When comparing broadband deals, most people will look at two things – speed and price. The faster your broadband connection, then the smoother your overall browsing experience will be, especially when it comes to streaming movies or playing video games. And while it makes sense that the fastest speeds will cost the most, that’s not always the case.
Superfast broadband is becoming more widely available, and with relatively new entrants to the market such as Hyperoptic and Gigaclear increasing competition, prices for superfast broadband seem to be falling.
While slow broadband speeds may be down to your provider, there are some external factors that you should be aware of before you compare broadband deals. There might be an issue with your router, or maybe it’s your clogged-up computer that’s slowing things down.
You should use our online speed test tool to check your broadband speeds, and then compare this with what your provider advertised to you.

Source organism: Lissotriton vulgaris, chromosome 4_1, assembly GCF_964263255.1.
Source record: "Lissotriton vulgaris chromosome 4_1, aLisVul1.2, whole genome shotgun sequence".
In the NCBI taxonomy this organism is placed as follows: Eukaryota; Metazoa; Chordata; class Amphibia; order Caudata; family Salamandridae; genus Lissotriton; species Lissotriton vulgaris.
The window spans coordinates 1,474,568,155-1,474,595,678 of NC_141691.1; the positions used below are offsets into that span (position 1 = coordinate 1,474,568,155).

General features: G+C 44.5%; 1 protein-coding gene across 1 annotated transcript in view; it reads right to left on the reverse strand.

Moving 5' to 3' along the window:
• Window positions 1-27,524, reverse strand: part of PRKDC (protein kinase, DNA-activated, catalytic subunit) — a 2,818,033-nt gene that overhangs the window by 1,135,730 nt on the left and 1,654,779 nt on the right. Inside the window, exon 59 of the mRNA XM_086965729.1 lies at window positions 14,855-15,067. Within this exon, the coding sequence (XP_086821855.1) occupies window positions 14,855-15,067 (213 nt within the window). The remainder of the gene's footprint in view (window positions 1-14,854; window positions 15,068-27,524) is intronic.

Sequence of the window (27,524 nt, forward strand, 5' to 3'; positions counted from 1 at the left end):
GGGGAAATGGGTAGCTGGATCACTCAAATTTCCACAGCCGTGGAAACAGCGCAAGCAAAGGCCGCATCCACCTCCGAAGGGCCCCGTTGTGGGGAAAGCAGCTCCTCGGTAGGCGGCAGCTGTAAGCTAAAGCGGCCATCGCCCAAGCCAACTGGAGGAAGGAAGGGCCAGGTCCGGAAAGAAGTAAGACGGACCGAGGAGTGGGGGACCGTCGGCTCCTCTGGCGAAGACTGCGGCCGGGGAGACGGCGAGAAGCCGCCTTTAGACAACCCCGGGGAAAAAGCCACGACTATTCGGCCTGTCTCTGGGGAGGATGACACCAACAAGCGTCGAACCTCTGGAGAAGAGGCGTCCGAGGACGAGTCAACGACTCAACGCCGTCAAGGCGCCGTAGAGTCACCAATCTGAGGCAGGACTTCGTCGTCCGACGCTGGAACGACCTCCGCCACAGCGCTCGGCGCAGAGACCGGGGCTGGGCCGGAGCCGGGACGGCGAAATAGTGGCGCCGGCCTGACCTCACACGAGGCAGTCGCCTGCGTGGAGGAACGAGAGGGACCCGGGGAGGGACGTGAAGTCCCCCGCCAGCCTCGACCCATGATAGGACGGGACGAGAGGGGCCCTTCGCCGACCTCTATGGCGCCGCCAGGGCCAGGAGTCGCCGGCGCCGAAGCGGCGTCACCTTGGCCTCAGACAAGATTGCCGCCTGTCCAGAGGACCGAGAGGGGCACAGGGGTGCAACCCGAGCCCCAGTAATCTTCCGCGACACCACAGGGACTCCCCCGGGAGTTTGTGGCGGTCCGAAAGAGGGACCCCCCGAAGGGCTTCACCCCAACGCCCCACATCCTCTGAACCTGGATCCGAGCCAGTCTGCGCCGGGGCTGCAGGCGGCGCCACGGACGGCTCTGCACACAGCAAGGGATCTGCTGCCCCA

If they don’t match up, you can complain to your broadband provider. Under Ofcom rules, if your real broadband speed isn’t what was offered to you, then you should be able to switch broadband provider free of charge.
When you compare broadband deals, speed is one of the most important factors to consider. While superfast broadband sounds like an attractive option, for some it might not be worth it, and you don’t want to pay for something you don’t need. Faster average speeds allow you to download and upload things quickly, stream videos and play games smoothly, and use multiple devices simultaneously without issue.
If you live alone or with one or two other people, and you only use the internet for simple things like checking emails and social media, then the most basic download speed should meet your needs. But if you love binging Netflix shows, downloading games on your PS4 or you have a large family that all like to use the internet at the same time, then you should consider going for a faster package.